Modeling Cell Cycle Effects of Human 14-3-3 Tumor Promoting Proteins in Saccharomyces Cerevisiae

Persistent Link:
http://hdl.handle.net/10150/244407
Title:
Modeling Cell Cycle Effects of Human 14-3-3 Tumor Promoting Proteins in Saccharomyces Cerevisiae
Author:
Liu, Natalie; Putnam, Charles W.; Martinez, Jesse D.
Issue Date:
May-2012
Publisher:
The University of Arizona.
Rights:
Copyright © is held by the author. Digital access to this material is made possible by the University Libraries, University of Arizona. Further transmission, reproduction or presentation (such as public display or performance) of protected items is prohibited except with permission of the author.
Abstract:
In this study, we used budding yeast as a model organism to examine the effects of overexpression of Bmh1, a yeast homolog of 14-3-3γ. We found that in the presence of modest DNA damage, Bmh1 overexpression had its most prominent effect during G2/M-phase of the cell cycle. We also observed that overexpression of Bmh1 concurrent with the induction of DNA damage partially rescued the G2/M arrest defect caused by the absence of Rad9, a key component of the G2/M DNA damage checkpoint pathway. When RAD53, a gene in the "Rad53 pathway" of the G2/M checkpoint, was deleted, overexpression of Bmh1 had no effect. However, overexpression of Bmh1 in a strain bearing the rad53-11 mutation partially rescued the arrest. Additionally, Bmh1 overexpression had a minimal effect on the G2/M arrest response with deletion of Chk1, a key component of the parallel G2/M checkpoint pathway. This led us to hypothesize that overexpression of Bmh1in the absence of Rad9 modulates the Rad53 pathway. We propose a model in which the rescue of Rad9’s otherwise obligatory role in the DNA damage checkpoint is the consequence of Bmh1 subserving the adaptor function of Rad9 by bringing Mec1 and Rad53 together.
Type:
text; Electronic Thesis
Degree Name:
B.S.
Degree Level:
bachelors
Degree Program:
Honors College; Molecular and Cellular Biology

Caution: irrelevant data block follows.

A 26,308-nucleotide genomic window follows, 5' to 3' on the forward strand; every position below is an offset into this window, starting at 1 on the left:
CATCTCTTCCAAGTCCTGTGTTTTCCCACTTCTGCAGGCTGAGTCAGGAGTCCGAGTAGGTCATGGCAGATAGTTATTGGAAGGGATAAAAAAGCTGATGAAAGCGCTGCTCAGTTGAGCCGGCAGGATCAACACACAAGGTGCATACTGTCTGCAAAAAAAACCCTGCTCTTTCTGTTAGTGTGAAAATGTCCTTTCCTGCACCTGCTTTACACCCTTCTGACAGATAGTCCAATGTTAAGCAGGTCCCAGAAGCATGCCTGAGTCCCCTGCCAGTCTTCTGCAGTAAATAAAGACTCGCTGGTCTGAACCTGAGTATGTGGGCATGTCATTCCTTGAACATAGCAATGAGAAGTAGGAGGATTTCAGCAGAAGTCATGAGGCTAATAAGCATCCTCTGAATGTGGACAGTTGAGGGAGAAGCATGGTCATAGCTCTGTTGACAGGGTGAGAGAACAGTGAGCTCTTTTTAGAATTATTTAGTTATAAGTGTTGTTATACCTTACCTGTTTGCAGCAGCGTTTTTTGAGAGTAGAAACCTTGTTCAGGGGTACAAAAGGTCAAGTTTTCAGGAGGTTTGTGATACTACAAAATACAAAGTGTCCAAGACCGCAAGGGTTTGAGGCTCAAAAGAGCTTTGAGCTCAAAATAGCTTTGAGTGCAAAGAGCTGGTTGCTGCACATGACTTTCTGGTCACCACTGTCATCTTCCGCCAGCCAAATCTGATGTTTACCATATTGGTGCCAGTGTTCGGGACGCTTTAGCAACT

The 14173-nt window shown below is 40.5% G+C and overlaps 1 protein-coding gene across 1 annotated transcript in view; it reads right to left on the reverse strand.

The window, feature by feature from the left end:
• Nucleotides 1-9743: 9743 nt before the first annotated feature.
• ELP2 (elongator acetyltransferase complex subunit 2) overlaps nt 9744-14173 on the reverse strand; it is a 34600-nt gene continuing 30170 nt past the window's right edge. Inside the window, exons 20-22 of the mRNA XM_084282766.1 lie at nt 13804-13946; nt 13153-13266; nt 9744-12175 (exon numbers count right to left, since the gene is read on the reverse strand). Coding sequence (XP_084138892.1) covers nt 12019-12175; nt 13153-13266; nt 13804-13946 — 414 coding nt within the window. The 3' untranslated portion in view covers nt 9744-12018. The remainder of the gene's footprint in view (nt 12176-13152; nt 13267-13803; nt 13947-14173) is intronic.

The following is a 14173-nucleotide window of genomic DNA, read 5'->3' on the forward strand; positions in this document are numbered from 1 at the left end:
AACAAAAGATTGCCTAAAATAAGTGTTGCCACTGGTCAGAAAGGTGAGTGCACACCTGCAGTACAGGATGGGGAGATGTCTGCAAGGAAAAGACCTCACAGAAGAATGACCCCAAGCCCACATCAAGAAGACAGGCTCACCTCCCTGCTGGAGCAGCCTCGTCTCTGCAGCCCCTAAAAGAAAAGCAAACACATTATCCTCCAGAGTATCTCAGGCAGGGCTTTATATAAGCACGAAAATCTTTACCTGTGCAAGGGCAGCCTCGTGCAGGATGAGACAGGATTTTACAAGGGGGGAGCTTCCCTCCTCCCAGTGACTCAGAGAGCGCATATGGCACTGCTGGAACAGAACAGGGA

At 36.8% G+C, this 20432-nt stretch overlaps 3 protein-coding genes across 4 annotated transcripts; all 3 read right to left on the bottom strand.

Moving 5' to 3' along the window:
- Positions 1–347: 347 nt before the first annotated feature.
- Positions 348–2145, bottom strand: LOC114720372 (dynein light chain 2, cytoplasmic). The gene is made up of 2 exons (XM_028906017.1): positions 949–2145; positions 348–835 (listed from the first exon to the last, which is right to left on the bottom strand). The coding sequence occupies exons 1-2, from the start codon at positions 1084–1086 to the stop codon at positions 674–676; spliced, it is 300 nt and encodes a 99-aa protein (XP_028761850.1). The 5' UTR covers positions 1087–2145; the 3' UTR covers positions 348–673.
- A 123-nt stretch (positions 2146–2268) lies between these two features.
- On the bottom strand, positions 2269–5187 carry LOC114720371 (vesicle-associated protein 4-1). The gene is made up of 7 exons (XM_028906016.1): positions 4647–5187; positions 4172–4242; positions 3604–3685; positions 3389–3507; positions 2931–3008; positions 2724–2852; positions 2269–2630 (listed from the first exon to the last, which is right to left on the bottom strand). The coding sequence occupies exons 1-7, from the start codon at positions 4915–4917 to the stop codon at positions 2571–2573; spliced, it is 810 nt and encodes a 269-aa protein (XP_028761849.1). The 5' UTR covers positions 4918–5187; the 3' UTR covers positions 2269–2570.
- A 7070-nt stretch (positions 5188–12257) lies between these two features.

Degree Grantor:
University of Arizona

Full metadata record

DC FieldValue Language
dc.language.isoenen_US
dc.titleModeling Cell Cycle Effects of Human 14-3-3 Tumor Promoting Proteins in Saccharomyces Cerevisiaeen_US
dc.creatorLiu, Natalieen_US
dc.contributor.authorLiu, Natalieen_US
dc.contributor.authorPutnam, Charles W.en_US
dc.contributor.authorMartinez, Jesse D.en_US
dc.date.issued2012-05-
dc.publisherThe University of Arizona.en_US
dc.rightsCopyright © is held by the author. Digital access to this material is made possible by the University Libraries, University of Arizona. Further transmission, reproduction or presentation (such as public display or performance) of protected items is prohibited except with permission of the author.en_US
dc.description.abstractIn this study, we used budding yeast as a model organism to examine the effects of overexpression of Bmh1, a yeast homolog of 14-3-3γ. We found that in the presence of modest DNA damage, Bmh1 overexpression had its most prominent effect during G2/M-phase of the cell cycle. We also observed that overexpression of Bmh1 concurrent with the induction of DNA damage partially rescued the G2/M arrest defect caused by the absence of Rad9, a key component of the G2/M DNA damage checkpoint pathway. When RAD53, a gene in the "Rad53 pathway" of the G2/M checkpoint, was deleted, overexpression of Bmh1 had no effect. However, overexpression of Bmh1 in a strain bearing the rad53-11 mutation partially rescued the arrest. Additionally, Bmh1 overexpression had a minimal effect on the G2/M arrest response with deletion of Chk1, a key component of the parallel G2/M checkpoint pathway. This led us to hypothesize that overexpression of Bmh1in the absence of Rad9 modulates the Rad53 pathway. We propose a model in which the rescue of Rad9’s otherwise obligatory role in the DNA damage checkpoint is the consequence of Bmh1 subserving the adaptor function of Rad9 by bringing Mec1 and Rad53 together.en_US
dc.typetexten_US
dc.typeElectronic Thesisen_US
thesis.degree.nameB.S.en_US
thesis.degree.levelbachelorsen_US
thesis.degree.disciplineHonors Collegeen_US
thesis.degree.disciplineMolecular and Cellular Biologyen_US
thesis.degree.grantorUniversity of Arizonaen_US
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